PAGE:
Next Article in Journal
A 133-Year Record of Climate Change and Variability from Sheffield, England
Next Article in Special Issue
Rising Precipitation Extremes across Nepal
Previous Article in Journal
Trend and Homogeneity Analysis of Precipitation in Iran
Article Menu

Export Article

Open AccessArticle
Climate 2016, 4(3), 45;

Life Cycle Characteristics of Warm-Season Severe Thunderstorms in Central United States from 2010 to 2014

Department of Geosciences, Florida Atlantic University, Boca Raton, FL 33431, USA
Department of Geography and Atmospheric Science, University of Kansas, Lawrence, KS 66045, USA
Author to whom correspondence should be addressed.
Academic Editor: Christina Anagnostopoulou
Received: 17 July 2016 / Revised: 2 September 2016 / Accepted: 6 September 2016 / Published: 8 September 2016
(This article belongs to the Special Issue Climate Extremes, the Past and the Future)
Full-Text   |   PDF [4807 KB, uploaded 8 September 2016]   |  


Weather monitoring systems, such as Doppler radars, collect a high volume of measurements with fine spatial and temporal resolutions that provide opportunities to study many convective weather events. This study examines the spatial and temporal characteristics of severe thunderstorm life cycles in central United States mainly covering Kansas, Oklahoma, and northern Texas during the warm seasons from 2010 to 2014. Thunderstorms are identified using radar reflectivity and cloud-to-ground lightning data and are tracked using a directed graph model that can represent the whole life cycle of a thunderstorm. Thunderstorms were stored in a GIS database with a number of additional thunderstorm attributes. Spatial and temporal characteristics of the thunderstorms were analyzed, including the yearly total number of thunderstorms, their monthly distribution, durations, initiation time, termination time, movement speed and direction, and the spatial distributions of thunderstorm tracks, initiations, and terminations. Results revealed that thunderstorms were most frequent across the eastern part of the study area, especially at the borders between Kansas, Missouri, Oklahoma, and Arkansas. Finally, thunderstorm occurrence is linked to land cover, including a comparison of thunderstorms between urban and surrounding rural areas. Results demonstrated that thunderstorms would favor forests and urban areas. This study demonstrates that advanced GIS representations and analyses for spatiotemporal events provide effective research tools to meteorological studies. View Full-Text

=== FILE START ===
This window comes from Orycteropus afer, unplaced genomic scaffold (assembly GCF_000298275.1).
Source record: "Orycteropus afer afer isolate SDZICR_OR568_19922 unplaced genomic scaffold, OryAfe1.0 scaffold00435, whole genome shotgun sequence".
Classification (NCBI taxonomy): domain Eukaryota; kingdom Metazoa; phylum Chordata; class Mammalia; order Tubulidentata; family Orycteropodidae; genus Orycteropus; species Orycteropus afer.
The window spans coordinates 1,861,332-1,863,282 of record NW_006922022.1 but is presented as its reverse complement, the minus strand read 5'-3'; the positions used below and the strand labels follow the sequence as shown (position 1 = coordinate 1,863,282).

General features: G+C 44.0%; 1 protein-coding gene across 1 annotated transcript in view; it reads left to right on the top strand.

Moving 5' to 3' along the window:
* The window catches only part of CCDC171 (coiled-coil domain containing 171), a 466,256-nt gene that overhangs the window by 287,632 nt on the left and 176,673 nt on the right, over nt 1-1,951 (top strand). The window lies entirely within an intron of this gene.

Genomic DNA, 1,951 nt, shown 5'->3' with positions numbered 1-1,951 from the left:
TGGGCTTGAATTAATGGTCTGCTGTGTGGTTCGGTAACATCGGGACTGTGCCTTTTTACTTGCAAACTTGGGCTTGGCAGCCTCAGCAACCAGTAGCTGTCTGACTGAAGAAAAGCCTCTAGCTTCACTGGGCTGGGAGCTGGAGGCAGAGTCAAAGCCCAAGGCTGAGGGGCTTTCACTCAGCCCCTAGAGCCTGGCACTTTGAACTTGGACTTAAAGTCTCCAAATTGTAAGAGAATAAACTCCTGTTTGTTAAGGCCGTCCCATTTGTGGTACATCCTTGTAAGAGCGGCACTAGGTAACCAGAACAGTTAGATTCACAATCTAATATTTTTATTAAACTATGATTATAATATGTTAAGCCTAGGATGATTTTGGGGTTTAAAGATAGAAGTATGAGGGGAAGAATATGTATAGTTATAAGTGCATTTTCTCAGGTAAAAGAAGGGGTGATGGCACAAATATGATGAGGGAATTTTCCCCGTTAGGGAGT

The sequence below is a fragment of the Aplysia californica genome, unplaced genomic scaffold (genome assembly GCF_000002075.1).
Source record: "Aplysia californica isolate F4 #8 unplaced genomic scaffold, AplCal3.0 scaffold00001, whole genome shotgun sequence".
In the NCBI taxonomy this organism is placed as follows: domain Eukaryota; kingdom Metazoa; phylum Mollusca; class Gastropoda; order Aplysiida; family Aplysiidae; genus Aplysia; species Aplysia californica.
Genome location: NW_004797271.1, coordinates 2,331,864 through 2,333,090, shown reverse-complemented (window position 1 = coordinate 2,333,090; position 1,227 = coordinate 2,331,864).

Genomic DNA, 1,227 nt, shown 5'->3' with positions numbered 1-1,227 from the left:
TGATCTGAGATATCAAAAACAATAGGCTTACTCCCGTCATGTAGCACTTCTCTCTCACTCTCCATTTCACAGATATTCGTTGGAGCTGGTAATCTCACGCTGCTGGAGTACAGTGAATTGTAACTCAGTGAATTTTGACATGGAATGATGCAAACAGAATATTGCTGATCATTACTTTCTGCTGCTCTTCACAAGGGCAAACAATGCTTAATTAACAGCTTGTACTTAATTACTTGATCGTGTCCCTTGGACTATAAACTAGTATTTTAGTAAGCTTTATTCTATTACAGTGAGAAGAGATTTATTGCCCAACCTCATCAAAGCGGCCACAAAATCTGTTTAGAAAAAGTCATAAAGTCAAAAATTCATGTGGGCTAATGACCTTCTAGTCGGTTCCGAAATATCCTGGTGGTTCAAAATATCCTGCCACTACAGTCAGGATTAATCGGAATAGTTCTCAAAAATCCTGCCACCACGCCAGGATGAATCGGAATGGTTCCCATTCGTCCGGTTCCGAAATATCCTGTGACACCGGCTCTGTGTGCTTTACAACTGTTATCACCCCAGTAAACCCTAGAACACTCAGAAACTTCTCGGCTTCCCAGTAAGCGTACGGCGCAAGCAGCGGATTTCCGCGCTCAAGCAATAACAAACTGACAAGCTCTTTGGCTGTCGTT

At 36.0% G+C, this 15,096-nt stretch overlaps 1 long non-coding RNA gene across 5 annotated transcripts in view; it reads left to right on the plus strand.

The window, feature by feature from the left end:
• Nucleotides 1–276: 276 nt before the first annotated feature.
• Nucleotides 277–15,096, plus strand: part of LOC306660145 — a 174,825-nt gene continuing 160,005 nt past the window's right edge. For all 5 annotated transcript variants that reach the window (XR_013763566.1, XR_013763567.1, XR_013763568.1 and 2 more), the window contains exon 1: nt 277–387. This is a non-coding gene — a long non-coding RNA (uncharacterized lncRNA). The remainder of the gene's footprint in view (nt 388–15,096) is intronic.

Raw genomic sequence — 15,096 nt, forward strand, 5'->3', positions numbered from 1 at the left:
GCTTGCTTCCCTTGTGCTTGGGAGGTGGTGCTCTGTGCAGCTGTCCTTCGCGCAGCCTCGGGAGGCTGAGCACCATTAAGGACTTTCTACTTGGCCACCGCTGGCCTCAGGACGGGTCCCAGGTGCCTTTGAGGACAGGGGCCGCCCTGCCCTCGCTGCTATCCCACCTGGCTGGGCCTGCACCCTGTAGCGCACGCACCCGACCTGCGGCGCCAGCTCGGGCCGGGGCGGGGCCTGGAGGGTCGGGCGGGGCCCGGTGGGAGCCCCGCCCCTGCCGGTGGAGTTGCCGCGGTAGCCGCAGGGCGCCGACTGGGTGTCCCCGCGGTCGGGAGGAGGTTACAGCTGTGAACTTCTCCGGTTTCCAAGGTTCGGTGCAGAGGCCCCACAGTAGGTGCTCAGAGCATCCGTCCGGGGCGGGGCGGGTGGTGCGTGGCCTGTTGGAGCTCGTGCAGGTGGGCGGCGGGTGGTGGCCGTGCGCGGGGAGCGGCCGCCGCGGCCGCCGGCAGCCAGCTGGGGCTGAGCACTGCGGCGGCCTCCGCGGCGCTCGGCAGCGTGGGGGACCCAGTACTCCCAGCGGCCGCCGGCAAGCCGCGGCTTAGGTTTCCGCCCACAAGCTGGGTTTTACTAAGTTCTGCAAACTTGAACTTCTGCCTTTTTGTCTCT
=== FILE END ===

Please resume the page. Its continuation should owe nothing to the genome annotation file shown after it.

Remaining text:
Keywords: storm tracking; directed graph; split and merger storm tracking; directed graph; split and merger

Figure 1

This is an open access article distributed under the Creative Commons Attribution License which permits unrestricted use, distribution, and reproduction in any medium, provided the original work is properly cited (CC BY 4.0).

Share & Cite This Article

MDPI and ACS Style

Liu, W.; Li, X. Life Cycle Characteristics of Warm-Season Severe Thunderstorms in Central United States from 2010 to 2014. Climate 2016, 4, 45.

Show more citation formats Show less citations formats

Note that from the first issue of 2016, MDPI journals use article numbers instead of page numbers. See further details here.

Related Articles

Article Metrics

Article Access Statistics



[Return to top]
Climate EISSN 2225-1154 Published by MDPI AG, Basel, Switzerland RSS E-Mail Table of Contents Alert
Back to Top